The Recent Blizzard Entertainment’s Revoke Of Third-party Purchases Demonstrates Why We Need Decentralization And Proof Of Authenticity
Many people are discussing the news story that, for a change, does not bash Blizzard Entertainment, but still focuses on a very bad thing that happened to Diablo III players. It seems that the game just cannot catch a break. Many users and critics are bashing the title for its predatory monetization and pay-to-win mechanics that remove the need for any in-game activities for people who can just pay their way to the top.
Whether you like this model or not, many noticed that it costs upwards of $100 thousand to gear up a single character which is way too much for many gamers. However, life finds a way as Zerg says (a fictional race of intergalactic hivemind species from another Blizzard’s title StarCraft). Many third-party resellers started listing very cheap orbs and other in-game stuff. How can one buy a massively overpriced cosmetic item that goes for up to $1000 in the game for less than $10? Fraud, of course.
Third-party resellers are using stolen credit cards, and gift cards, and use price discrepancies between different regions to make in-game items cheaper for end-users. Of course, using illegitimate, unlawful methods to obtain items is not something that any company wants to happen or continue. To ensure that the message is clear, Blizzard started revoking such items from players and leaving them with a notional debt with some people seeing over minus $35 thousand to their names.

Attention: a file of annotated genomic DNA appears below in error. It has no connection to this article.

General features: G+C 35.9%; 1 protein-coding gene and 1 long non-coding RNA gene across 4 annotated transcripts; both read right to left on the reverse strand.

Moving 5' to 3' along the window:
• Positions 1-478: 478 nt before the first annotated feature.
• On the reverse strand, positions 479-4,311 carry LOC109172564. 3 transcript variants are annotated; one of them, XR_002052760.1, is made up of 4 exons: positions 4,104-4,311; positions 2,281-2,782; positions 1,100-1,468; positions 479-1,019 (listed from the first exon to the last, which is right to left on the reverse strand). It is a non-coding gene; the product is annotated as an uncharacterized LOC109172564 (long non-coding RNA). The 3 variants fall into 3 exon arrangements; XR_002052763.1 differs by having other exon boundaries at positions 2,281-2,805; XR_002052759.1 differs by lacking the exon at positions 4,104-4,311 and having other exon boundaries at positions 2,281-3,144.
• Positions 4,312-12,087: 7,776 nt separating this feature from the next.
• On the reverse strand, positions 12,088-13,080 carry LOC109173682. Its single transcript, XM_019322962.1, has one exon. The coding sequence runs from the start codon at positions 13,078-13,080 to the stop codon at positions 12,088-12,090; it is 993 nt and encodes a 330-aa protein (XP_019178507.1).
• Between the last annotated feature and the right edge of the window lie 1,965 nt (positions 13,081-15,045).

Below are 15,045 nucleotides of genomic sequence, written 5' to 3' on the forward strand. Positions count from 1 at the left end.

Players with negative balances cannot do any in-game activities. Many decided to move on from the game. It is their choice. The issues of gamers who decided to spend hundreds of dollars on their items are not our concern, but the inability of users to identify authentic items in the sea of fraudulent offerings is what we are concerned with.
Blockchain has solutions like NFTs. Yes, non-fungible tokens seem to be less exciting than white papers told us, but other instruments can allow users to easily identify authentic items on the market and track their origins. The recent blunter by Blizzard shows us that we need this in the gaming industry.